Not to pull a Benedict Arnold on my beloved professional field of digital journalism, but someone needs to stick up for the little guy...which would be the major global print media brands that are currently drowning in a sea of free online content. At this stage, it seems inevitable that print media is going to vaporize sooner or later--if only for the fact that it's so damned slow. Events can be chronicled in real-time via Web news sources, while print news is weighed down by the obvious physical barriers to paper delivery. But when print news dies (as it most certainly will), we could end up missing out on some of the major upsides of print news culture.
In a previous article, I made a case for print media based on the fact that it seems to espouse a totally different culture than online news: that of puttering. Opening a newspaper is what you do on a Sunday morning while you're getting down with your pancakes and bacon, whereas online news--especially mobile news apps--are the recourse for people who are on the go. You read a quick blog post while you're on the train heading into work, or while you're waiting in line, etc. As I argued in my previous post:
The new readers of today are on the move--all the time. They're commuting and working round the clock and when they finally get a chance for some down time, they don't want to sit down at the table and read the paper, which requires brain power--they want to sit on the couch and watch Survivor (which requires zero brain power, other than what you use to figure out what everyone is whispering about all the time).
Earlier this week, Flipboard was said to be raising funds for a rumored $200 million valuation, despite generating no revenue, which is a prime indicator of just how fertile the personalized content space really is. Personalized news aggregators are launching on the iPad at an astonishing rate. Two weeks ago we covered the launch of Zite, a personalized mobile magazine similar to Flipboard except that the CEO says his product is better.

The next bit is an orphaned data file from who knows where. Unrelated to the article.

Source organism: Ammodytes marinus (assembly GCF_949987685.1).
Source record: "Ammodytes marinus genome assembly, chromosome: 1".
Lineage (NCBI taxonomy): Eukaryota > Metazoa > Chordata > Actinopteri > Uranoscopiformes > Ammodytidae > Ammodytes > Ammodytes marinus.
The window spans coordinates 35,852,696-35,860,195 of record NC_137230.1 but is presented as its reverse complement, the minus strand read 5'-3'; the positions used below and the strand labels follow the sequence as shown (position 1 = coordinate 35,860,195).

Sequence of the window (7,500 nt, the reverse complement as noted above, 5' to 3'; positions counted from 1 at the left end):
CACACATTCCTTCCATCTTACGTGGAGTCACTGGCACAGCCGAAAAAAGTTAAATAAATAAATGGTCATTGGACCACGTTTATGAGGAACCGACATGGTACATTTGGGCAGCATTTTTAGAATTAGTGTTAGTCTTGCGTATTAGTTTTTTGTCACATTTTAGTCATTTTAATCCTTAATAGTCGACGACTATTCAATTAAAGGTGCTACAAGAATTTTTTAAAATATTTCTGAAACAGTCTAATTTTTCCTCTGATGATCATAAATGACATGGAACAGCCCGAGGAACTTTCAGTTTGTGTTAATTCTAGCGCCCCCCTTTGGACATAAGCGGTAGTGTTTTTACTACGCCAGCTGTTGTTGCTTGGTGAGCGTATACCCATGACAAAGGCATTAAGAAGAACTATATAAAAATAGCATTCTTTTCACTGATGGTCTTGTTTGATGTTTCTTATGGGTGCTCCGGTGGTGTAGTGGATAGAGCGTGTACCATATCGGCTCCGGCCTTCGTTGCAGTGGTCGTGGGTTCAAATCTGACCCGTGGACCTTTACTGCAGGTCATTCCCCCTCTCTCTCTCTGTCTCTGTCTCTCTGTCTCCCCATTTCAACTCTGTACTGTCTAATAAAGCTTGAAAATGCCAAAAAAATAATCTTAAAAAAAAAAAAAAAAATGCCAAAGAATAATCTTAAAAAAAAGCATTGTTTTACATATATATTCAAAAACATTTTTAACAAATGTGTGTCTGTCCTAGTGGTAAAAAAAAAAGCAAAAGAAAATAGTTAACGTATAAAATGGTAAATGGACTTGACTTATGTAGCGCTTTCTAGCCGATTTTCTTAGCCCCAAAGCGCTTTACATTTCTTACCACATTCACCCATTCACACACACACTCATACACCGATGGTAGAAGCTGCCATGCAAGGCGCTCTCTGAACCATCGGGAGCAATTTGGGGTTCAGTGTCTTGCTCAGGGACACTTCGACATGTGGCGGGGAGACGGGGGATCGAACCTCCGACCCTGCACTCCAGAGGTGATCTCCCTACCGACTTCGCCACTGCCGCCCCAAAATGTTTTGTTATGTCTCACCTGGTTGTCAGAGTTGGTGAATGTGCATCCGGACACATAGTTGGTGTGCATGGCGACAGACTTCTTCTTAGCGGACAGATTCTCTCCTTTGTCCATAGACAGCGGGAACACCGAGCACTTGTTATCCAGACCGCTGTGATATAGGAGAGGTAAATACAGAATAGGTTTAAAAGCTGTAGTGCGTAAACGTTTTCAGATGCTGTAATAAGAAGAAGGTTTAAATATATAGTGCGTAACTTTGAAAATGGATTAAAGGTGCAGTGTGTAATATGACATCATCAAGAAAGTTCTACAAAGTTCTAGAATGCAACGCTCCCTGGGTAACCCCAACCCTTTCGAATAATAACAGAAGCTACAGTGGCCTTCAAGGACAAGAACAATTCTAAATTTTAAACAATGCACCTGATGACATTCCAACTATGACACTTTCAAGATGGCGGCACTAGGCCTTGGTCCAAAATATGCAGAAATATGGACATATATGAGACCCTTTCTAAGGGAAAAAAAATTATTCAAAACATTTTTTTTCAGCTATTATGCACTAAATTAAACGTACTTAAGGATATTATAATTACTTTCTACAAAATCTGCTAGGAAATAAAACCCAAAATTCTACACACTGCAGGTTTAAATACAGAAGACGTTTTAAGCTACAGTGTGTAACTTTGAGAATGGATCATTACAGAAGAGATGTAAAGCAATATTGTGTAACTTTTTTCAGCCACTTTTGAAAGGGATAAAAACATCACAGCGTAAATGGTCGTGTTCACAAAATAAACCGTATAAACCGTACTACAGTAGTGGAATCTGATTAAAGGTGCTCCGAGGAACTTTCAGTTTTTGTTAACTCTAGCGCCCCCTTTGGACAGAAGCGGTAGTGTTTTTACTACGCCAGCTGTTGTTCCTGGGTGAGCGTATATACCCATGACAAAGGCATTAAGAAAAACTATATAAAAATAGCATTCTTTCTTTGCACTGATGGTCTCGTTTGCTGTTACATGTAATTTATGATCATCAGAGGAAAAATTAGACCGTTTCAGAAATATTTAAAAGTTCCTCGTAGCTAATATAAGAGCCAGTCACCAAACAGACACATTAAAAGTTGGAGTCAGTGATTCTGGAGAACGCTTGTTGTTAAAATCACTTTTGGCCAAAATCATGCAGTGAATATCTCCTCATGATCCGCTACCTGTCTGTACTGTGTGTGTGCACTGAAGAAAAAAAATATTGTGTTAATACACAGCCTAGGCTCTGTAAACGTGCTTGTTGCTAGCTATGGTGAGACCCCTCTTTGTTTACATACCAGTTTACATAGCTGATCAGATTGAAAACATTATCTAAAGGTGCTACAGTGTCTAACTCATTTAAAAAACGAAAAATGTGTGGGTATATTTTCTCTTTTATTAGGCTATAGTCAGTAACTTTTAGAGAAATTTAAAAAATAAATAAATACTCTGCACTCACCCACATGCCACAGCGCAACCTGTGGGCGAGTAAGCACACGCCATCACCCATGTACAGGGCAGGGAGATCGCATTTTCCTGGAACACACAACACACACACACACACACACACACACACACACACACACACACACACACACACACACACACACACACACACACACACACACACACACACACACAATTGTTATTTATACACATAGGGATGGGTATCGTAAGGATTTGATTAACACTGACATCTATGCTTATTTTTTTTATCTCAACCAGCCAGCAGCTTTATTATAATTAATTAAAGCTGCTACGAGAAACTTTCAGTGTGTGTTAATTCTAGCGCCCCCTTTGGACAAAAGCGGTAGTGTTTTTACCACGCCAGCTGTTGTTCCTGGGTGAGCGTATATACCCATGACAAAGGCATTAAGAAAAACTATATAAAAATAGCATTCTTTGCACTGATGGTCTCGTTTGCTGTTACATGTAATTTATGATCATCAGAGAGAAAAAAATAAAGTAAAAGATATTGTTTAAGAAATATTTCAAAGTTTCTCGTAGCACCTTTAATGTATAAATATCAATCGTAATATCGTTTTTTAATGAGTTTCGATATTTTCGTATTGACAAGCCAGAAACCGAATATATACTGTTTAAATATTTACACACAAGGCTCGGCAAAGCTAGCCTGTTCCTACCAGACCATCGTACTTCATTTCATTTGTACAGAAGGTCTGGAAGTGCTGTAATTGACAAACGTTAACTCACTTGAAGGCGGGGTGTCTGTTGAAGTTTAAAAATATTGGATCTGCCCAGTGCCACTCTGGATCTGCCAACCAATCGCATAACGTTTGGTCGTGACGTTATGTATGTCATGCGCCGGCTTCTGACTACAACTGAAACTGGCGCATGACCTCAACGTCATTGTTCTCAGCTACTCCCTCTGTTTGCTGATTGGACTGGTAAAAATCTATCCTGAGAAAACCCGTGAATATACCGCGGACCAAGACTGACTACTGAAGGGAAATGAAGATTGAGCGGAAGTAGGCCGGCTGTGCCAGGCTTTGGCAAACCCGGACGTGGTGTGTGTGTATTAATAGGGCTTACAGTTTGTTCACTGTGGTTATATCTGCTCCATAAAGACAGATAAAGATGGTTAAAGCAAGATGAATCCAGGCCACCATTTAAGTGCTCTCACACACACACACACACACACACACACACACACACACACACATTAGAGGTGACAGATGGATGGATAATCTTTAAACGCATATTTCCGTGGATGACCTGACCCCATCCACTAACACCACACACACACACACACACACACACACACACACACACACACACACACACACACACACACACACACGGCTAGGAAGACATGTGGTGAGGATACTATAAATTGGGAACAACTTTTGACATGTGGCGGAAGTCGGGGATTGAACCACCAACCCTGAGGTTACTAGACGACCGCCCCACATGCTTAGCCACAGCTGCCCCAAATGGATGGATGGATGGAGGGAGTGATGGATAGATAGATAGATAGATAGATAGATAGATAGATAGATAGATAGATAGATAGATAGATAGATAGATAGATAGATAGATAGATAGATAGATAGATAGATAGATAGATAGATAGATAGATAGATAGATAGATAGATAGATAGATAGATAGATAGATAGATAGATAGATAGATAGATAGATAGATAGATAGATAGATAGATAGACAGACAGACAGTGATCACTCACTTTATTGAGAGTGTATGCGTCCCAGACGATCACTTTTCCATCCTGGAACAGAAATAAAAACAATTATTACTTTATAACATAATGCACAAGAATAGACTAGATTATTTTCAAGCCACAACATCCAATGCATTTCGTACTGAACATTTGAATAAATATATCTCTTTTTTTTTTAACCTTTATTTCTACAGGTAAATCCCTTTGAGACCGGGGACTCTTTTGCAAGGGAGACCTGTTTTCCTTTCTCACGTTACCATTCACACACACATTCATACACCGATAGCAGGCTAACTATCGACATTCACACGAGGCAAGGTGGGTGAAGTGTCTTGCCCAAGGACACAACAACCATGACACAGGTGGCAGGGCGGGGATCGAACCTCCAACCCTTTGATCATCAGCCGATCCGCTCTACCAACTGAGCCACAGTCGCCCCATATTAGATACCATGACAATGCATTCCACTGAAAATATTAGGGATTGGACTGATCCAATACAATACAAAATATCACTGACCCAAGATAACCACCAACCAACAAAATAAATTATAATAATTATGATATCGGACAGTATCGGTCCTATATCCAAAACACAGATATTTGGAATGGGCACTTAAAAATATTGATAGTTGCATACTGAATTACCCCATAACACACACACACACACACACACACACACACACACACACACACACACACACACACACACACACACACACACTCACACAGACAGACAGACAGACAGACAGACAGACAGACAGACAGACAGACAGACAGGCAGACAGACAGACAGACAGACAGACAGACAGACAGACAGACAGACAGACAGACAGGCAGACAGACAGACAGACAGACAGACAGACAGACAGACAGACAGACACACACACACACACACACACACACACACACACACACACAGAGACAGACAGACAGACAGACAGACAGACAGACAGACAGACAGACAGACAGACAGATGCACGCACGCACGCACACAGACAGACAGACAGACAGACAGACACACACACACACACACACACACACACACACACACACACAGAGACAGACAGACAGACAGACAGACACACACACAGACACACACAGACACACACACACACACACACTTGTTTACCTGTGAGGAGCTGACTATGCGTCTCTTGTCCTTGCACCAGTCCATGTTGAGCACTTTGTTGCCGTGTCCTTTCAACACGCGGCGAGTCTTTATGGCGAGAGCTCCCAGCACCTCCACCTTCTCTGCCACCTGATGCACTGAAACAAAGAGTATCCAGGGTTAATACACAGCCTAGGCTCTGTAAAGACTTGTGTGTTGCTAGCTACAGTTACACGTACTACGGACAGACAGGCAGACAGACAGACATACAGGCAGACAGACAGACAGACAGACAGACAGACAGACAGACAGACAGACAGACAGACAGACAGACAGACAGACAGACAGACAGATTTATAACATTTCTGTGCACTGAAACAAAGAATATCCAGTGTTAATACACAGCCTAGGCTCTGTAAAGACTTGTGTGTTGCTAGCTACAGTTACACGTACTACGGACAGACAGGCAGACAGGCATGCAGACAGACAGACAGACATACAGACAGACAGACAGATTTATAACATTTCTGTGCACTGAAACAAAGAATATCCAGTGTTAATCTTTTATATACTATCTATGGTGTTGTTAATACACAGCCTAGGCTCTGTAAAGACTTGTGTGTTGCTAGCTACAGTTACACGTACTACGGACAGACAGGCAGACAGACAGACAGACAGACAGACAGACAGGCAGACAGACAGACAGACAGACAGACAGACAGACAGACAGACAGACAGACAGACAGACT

And then yesterday, as I was writing about Pulse's latest app update, Pulse 2.0, I started thinking about the difference between personalized news and content services like Pulse, Flipboard, Zite, Trove, etc., and your average run of the mill newspaper, and I realized that one of the things I like most about print newspapers is serendipitously stumbling upon an a great story on a topic I may not typically gravitate towards. For example, in my younger years, this would have been business and finance. But then I started noticing great articles that caught my attention and proved to be both engaging and enlightening.
Had the era of curated and personalized content hit just a few years earlier, when I was a teenager and thought anything to do with math, science, or business was excruciatingly boring, I most likely wouldn't have stumbled upon some of those memorable articles.
Even now, given the choice, I'm not ashamed to admit that my off-time reading is mind-numbingly stupid. When I want to take a minute to decompress after work, I don't pick up the business section of the New York Times; I look for snarky celebrity gossip and fad diets. If I could choose to receive content from these two topics alone, I probably would--and I would be the dumbest person in the room. BUT, I would also be the most popular.
With content becoming increasingly customizable, to the point where users don't even have to select any specific preferences but can simply have their social context intuitively read as soon as they log in, there's virtually no room for accidentally falling into a great story that you wouldn't have found if you hadn't turned the page. And while I'm certainly not arguing for an end to innovation or shaking my fist at "all that new-fangled techno-gadgetry," there is something to be said for expanding your interests by being open to information that happens to land in front of you.
That, however, seems to be going the way of the low-tech dinosaur.
Image source: Seanblanda.com